If you’ve got a Fuss, take heart!  You might have everyone from your husband to your pediatrician telling you to switch to formula, but if you’d like to continue nursing, it IS possible.  It ain’t easy, but it’s possible.  Below are some lessons I’ve learned after trial and error:

1. Focus on what you CAN eat:  If you want to keep your sanity, you have to focus on all the delicious food you can still enjoy, rather than pining over what you’re missing.  Meat, vegetables, fruit and many breads are all OK.  You even have several dessert options if eggs aren’t off limits.  And if nothing else, a hamburger and French fries are still allowed, so you’re not going to waste away eating bits of lettuce and grilled chicken.

2. Dust off your pots and pans: If the recession hasn’t already put a serious crimp on your restaurant habit, this new diet certainly will.  If you or your husband enjoy cooking, you’re golden.  If not, hopefully the posted recipes are easy enough to follow.  If you’re less than six weeks postpartum, get help!  Enlist a spouse, friend or relative to help you cook some things you can stash in your freezer, such as spaghetti or chili, so you always have dinner at hand.

3. Read before you eat: Examine food labels carefully before you eat anything.  You’ll most likely be shocked by what contains milk or soy.  According to our GI doc, food manufacturers are required by law to state if their food contains one of the common allergens such as wheat, peanuts, milk, soy, etc.  They usually print “Contains ___” in bold at the end of the ingredients list, but I like to scan them anyway.  Some just highlight the allergen in bold.  If you’re eating in a restaurant, check their website beforehand to see if they offer anything you can eat.  If they don’t post allergen information, be very careful before taking their word for it.  Use your best judgement, and insist that the server checks with the kitchen about everything you order. (See number 5 for more on restaurants.)

4. Stock the pantry (and fridge): There’s nothing more nerve-wracking than being hungry and feeling like there’s nothing safe to eat.  You’ll need things that are easy to grab between feedings and nap times.  For snacks, I can’t live without chips and salsa, almonds (or other nuts) and fresh fruit.  For lunches, my go-tos are turkey sandwiches or leftovers from dinner.  I highly recommend cooking things like spaghetti, pulled pork or chili in bulk so you always have dinner in the freezer.  Other throw-together dinners include pasta dishes (which can include any produce and meat you have on hand) as well as quinoa and black beans.  Finally, always have a stash of Oreos if you have a sweet tooth.  They’re one of the few (packaged) sweet things you can eat.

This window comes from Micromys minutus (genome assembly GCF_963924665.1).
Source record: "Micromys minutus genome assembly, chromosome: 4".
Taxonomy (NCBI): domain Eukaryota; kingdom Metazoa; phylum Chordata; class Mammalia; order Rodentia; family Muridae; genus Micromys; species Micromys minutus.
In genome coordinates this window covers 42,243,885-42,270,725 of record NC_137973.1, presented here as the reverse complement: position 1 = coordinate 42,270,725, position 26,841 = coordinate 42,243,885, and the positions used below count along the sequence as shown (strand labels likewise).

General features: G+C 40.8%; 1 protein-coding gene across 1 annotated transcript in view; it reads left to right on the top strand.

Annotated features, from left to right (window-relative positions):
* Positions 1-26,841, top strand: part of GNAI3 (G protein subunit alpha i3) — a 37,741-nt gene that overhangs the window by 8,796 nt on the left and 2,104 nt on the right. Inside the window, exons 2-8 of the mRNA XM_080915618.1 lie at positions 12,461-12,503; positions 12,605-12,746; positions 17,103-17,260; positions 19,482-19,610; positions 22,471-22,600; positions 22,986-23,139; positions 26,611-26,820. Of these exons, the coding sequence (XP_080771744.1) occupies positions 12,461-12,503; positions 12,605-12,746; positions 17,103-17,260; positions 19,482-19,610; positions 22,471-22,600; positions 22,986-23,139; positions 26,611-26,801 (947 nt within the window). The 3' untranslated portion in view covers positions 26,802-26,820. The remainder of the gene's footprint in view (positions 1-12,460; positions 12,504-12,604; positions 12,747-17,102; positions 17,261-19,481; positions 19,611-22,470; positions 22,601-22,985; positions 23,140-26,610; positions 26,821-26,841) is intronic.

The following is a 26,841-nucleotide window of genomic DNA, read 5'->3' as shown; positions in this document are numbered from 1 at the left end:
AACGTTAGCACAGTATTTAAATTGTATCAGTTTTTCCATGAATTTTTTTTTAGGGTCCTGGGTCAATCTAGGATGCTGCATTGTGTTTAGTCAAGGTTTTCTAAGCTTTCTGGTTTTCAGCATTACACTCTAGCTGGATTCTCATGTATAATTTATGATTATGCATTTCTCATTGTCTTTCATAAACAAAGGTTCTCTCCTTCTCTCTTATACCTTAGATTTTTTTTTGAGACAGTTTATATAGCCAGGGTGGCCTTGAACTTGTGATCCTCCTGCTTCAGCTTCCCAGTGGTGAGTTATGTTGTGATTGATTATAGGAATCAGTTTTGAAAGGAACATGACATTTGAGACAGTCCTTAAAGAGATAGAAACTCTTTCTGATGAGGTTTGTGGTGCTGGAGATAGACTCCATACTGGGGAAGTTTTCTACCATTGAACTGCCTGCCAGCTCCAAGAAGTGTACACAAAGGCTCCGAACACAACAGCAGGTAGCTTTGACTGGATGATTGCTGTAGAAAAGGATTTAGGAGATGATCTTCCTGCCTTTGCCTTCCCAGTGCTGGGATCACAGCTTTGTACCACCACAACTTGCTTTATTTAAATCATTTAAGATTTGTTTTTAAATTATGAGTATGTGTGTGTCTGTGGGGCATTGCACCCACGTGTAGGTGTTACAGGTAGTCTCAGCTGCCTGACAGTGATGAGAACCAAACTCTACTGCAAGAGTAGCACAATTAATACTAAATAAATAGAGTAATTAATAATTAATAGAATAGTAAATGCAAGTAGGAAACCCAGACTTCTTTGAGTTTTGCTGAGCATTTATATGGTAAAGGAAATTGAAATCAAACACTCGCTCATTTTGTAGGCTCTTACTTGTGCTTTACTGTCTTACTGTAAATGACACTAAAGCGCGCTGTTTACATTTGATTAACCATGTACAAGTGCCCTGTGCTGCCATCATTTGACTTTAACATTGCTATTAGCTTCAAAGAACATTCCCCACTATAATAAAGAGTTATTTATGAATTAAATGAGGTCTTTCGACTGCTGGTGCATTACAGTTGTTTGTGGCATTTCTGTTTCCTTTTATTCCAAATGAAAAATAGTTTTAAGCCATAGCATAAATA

5.Learn how to order at a restaurant:  The first time you order in a restaurant, you’ll feel like Meg Ryan in “When Harry Met Sally.”  You might be high maintenance, but it’s worth it.  Don’t just ask if the dish has dairy or soy in it because most servers are too harried to stop and think what that means.  Ask if the bread is made with milk or butter.  Most restaurants don’t make their own so ask them to please check the package.  Also ask if the dish is made with butter, which is a very popular ingredient.  Soy sauce is another one to watch out for.  In fact, really quiz them on all marinades and sauces.  Oddly enough, soybean oil and soy lecithin are usually OK.  (See special note about soy.)

6. Accept imperfection:  The best advice I received from my daughter’s GI doctor was that I wasn’t doing any permanent damage to my baby if I accidently ate something that triggered her problem.  Bottom line, if you’re going to choose the hard road and continue nursing, you’ll most likely eat something with dairy or soy in it at some point.  Accidents happen.  Just try not to feel too bad, which is tough when you know your sweet baby is in pain.  Reassure yourself that you’re doing what you feel is best for your child, and no one is perfect.

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